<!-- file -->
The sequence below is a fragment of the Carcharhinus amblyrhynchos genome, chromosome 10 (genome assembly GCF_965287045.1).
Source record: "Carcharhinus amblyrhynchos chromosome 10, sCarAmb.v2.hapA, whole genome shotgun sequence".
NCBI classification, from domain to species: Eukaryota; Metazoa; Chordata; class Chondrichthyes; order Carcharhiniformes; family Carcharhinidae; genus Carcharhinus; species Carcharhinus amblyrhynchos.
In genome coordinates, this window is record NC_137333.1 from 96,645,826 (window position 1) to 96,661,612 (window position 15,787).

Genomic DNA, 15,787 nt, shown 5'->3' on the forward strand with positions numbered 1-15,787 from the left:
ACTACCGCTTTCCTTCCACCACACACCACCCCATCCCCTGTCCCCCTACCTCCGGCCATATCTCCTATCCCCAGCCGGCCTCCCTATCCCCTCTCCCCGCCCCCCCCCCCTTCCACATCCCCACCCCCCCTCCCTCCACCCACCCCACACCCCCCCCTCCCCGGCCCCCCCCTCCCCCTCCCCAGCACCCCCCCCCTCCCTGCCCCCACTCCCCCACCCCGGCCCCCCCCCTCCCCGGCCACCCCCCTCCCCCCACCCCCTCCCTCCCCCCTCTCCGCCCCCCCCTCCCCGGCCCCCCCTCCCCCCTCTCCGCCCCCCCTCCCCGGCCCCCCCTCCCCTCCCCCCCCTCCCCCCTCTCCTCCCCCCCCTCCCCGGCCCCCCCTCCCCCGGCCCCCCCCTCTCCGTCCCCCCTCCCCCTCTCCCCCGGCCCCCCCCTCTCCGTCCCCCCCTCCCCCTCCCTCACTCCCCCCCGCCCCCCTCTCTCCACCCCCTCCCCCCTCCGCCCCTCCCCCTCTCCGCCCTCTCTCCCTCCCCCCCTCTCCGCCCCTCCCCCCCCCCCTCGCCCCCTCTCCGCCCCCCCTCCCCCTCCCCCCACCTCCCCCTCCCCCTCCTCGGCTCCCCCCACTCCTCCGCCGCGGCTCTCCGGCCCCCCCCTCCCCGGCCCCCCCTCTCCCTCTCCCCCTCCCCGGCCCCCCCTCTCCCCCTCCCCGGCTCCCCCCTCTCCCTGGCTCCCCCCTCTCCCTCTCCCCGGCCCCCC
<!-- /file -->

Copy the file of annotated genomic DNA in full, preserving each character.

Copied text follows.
The sequence below is a fragment of the Carcharhinus amblyrhynchos genome, chromosome 10 (genome assembly GCF_965287045.1).
Source record: "Carcharhinus amblyrhynchos chromosome 10, sCarAmb.v2.hapA, whole genome shotgun sequence".
NCBI classification, from domain to species: Eukaryota; Metazoa; Chordata; class Chondrichthyes; order Carcharhiniformes; family Carcharhinidae; genus Carcharhinus; species Carcharhinus amblyrhynchos.
In genome coordinates, this window is record NC_137333.1 from 96,645,826 (window position 1) to 96,661,612 (window position 15,787).

Genomic DNA, 15,787 nt, shown 5'->3' on the forward strand with positions numbered 1-15,787 from the left:
ACTACCGCTTTCCTTCCACCACACACCACCCCATCCCCTGTCCCCCTACCTCCGGCCATATCTCCTATCCCCAGCCGGCCTCCCTATCCCCTCTCCCCGCCCCCCCCCCCTTCCACATCCCCACCCCCCCTCCCTCCACCCACCCCACACCCCCCCCTCCCCGGCCCCCCCCTCCCCCTCCCCAGCACCCCCCCCCTCCCTGCCCCCACTCCCCCACCCCGGCCCCCCCCCTCCCCGGCCACCCCCCTCCCCCCACCCCCTCCCTCCCCCCTCTCCGCCCCCCCCTCCCCGGCCCCCCCTCCCCCCTCTCCGCCCCCCCTCCCCGGCCCCCCCTCCCCTCCCCCCCCTCCCCCCTCTCCTCCCCCCCCTCCCCGGCCCCCCCTCCCCCGGCCCCCCCCTCTCCGTCCCCCCTCCCCCTCTCCCCCGGCCCCCCCCTCTCCGTCCCCCCCTCCCCCTCCCTCACTCCCCCCCGCCCCCCTCTCTCCACCCCCTCCCCCCTCCGCCCCTCCCCCTCTCCGCCCTCTCTCCCTCCCCCCCTCTCCGCCCCTCCCCCCCCCCCTCGCCCCCTCTCCGCCCCCCCTCCCCCTCCCCCCACCTCCCCCTCCCCCTCCTCGGCTCCCCCCACTCCTCCGCCGCGGCTCTCCGGCCCCCCCCTCCCCGGCCCCCCCTCTCCCTCTCCCCCTCCCCGGCCCCCCCTCTCCCCCTCCCCGGCTCCCCCCTCTCCCTGGCTCCCCCCTCTCCCTCTCCCCGGCCCCCC